If there is no significant difference between a frequency range of the signal section and a frequency range of the noise section, operation continues to step 740. In step 740, all link travel times TT for the current link over the predetermined time period are removed.

In step 750, it is determined whether all links have been selected as the current link. If all links have not been selected, operation returns to step 715. If all links have been selected, operation ends.

According to the above described exemplary method, if a S/N ratio of a link travel time TT for the current link over a predetermined time period is low and it is determined there is no significant difference, the link travel time TT for the current link over the predetermined time period is removed. Thus, the quality and reliability of VICS data is enhanced.

Returning to FIG. 2, in step 800, once the VICS data has been interpolated (steps 400 and 500) and evaluated (steps 600 and 700), for example, the controller 70 transfers the interpolated VICS data to, for example, the controller 30 via, for example, the communication unit 80 and the communication unit 50. The received VICS data may be stored in, for example, the memory 40.

The controller 30 may search for a route based upon, for example, a display request by the input unit 20. Based on the above-described exemplary methods, the controller 30 may perform route search with accurate congestion prediction based upon-reliable VICS data and it is possible for the navigation system N to perform reliable route guidance.

Note that the methods described above are merely examples. Various modifications are possible without departing from the broad spirit and the scope of the invention.

For example, in step 200, it is possible to format the VICS data limited to predetermined time period, for example, by a month, a day, or couple hours. In step 551, an acceptable value between congestion degrees of preceding and following links may be interpolated. However, it is also possible to interpolate a congestion degree D based upon congestion areas that are sent from VICS T with congestion degrees D and stored in the memory 90, for example, congestion lengths. For example, if a target time, and a preceding or following time are in a same traffic congestion area, it is possible to use a same congestion degree at the target time as the congestion degree at the preceding or following time.

In step 100 to 700, the information communication system C may receive VICS data sent from the information center. However, it is also possible to execute the methods if the navigation system N directly receives VICS data from the road traffic information center.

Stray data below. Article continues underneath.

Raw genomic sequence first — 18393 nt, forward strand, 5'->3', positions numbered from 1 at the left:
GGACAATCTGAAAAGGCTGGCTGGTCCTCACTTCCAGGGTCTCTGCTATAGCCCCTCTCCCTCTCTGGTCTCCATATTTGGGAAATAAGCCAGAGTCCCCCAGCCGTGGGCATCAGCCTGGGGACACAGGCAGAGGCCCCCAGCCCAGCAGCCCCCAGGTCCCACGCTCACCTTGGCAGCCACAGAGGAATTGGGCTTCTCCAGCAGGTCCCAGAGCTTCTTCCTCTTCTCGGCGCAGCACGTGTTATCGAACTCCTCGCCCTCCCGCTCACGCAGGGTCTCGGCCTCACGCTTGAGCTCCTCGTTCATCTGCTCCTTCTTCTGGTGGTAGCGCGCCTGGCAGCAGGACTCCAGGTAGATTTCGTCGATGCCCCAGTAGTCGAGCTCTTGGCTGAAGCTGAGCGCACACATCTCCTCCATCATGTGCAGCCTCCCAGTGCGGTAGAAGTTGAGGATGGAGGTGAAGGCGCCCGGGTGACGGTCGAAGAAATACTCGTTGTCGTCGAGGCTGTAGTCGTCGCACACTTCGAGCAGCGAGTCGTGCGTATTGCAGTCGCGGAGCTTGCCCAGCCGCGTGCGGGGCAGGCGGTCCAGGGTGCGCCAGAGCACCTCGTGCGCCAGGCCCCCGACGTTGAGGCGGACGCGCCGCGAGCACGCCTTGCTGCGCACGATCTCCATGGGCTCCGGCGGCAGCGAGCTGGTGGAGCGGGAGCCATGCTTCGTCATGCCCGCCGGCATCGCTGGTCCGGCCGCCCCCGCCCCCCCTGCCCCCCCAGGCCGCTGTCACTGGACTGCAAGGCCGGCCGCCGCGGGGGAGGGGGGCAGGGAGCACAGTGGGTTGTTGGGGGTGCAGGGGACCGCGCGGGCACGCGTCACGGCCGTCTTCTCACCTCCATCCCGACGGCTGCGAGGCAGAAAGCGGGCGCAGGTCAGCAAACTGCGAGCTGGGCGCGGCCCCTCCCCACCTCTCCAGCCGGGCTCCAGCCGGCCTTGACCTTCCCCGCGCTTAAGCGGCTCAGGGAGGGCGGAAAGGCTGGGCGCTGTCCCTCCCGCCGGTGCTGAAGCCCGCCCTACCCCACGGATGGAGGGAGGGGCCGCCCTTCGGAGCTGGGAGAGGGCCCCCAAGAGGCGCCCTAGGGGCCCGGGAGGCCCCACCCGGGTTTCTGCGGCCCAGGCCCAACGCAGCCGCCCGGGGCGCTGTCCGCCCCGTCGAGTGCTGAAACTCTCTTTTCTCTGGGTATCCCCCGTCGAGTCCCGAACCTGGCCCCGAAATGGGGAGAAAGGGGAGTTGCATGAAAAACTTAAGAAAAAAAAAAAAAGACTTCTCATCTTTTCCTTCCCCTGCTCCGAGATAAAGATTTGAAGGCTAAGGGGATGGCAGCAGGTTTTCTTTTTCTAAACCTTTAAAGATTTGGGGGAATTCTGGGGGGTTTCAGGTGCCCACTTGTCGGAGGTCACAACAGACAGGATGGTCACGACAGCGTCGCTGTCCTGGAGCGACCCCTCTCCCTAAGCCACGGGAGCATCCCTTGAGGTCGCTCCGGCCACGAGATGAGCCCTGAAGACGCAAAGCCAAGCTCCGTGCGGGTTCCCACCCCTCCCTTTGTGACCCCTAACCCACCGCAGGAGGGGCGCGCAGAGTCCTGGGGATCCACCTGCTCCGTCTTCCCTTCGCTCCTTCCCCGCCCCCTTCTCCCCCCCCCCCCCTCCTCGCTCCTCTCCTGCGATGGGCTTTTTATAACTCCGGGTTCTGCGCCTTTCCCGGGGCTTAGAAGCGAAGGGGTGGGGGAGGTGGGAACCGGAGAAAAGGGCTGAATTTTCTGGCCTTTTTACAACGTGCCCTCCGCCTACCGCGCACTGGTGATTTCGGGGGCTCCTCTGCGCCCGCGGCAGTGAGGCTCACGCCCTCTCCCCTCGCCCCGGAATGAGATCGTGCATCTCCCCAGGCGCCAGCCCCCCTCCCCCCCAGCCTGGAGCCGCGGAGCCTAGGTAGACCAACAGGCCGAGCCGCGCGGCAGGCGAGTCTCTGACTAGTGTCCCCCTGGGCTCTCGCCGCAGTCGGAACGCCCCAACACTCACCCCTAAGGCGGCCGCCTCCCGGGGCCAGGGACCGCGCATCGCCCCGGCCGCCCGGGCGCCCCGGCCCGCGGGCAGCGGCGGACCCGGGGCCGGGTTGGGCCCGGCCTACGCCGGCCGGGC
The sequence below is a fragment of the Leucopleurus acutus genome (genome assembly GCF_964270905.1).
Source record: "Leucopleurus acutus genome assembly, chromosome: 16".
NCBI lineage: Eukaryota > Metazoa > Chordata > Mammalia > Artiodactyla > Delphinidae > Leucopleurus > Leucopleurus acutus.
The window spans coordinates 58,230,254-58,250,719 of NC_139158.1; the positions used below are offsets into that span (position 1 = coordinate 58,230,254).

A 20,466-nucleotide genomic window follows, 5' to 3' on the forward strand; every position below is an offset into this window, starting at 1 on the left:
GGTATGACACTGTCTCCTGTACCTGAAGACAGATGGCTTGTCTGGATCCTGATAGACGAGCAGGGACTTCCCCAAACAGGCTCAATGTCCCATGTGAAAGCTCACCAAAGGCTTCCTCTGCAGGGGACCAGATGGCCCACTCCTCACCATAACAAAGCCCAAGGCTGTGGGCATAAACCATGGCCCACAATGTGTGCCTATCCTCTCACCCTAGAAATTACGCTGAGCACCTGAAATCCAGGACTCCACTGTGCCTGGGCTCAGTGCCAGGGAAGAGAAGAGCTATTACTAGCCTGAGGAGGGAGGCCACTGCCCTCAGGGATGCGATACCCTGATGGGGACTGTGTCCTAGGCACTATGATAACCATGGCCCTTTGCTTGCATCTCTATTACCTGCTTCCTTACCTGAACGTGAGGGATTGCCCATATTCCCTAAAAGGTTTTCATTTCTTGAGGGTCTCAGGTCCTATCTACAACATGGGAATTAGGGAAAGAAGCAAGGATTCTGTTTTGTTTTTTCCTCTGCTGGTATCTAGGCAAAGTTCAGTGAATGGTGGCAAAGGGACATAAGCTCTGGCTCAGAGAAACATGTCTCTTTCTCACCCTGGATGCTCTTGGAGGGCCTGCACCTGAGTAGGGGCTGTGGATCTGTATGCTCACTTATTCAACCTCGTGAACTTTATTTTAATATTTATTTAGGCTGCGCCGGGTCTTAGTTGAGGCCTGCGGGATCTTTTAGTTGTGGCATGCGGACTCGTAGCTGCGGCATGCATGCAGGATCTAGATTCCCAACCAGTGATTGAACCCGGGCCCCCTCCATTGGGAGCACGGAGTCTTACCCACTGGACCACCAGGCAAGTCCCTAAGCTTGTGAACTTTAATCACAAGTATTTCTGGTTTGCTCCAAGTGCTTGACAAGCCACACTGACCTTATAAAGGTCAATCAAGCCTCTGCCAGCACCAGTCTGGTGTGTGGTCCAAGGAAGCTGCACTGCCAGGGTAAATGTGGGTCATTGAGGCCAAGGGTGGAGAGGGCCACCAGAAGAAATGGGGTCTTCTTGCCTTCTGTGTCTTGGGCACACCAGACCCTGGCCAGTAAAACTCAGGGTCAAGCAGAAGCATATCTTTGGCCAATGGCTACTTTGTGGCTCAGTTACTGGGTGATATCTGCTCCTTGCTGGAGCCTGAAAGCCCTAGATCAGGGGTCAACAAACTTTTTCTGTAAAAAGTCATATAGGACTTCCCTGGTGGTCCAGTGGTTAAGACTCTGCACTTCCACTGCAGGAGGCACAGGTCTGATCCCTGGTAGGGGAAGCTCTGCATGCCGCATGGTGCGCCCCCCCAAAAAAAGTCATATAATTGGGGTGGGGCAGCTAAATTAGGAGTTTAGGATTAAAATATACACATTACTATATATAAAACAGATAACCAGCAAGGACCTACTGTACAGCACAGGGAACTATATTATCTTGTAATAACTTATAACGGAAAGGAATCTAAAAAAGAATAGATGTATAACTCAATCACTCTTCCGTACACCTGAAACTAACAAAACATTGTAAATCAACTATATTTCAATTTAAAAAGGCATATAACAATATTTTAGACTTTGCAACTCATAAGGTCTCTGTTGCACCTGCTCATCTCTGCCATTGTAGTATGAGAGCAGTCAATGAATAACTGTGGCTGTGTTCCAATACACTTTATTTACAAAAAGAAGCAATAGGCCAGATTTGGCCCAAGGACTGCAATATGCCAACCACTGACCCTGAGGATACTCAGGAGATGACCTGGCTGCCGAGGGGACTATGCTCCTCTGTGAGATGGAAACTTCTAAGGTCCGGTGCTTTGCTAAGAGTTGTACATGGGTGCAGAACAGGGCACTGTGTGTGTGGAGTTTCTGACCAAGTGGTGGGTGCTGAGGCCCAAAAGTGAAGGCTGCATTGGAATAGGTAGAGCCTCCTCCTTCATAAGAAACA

In step 200, since link travel time TT data and congestion degree D data are needed for each time-period, blank data is created on a link in which link travel time TT data or congestion degree D data does not exist. After that, “no data” may be input in blank data of link travel time TT and “uncertain” may be input in blank data of congestion degree D in step 300. However, it is possible to input “no data” directly for a link in which link travel time TT data does not exist. It is also possible to input “uncertain” directly for a link in which congestion degree D data does not exist.

Note that although the linear interpolation may be used, for example, an average value, medium value, or some other approximation may be used in place of the linear interpolation.

Hereinafter, another example will be described (hereinafter also referred to as second embodiment of the invention) In the conventional navigation method, the traffic information is not always reliably provided. Thus, incorrect data such as a link travel time or congestion degree which has no change can exist in certain time period. Using such unreliable data may undermine the reliability of route searching. Thus, it is beneficial to provide a method of correcting traffic information data that corrects link travel time data or congestion degree data which has no change in a predetermined time period, an apparatus for correcting, and a traffic information data structure.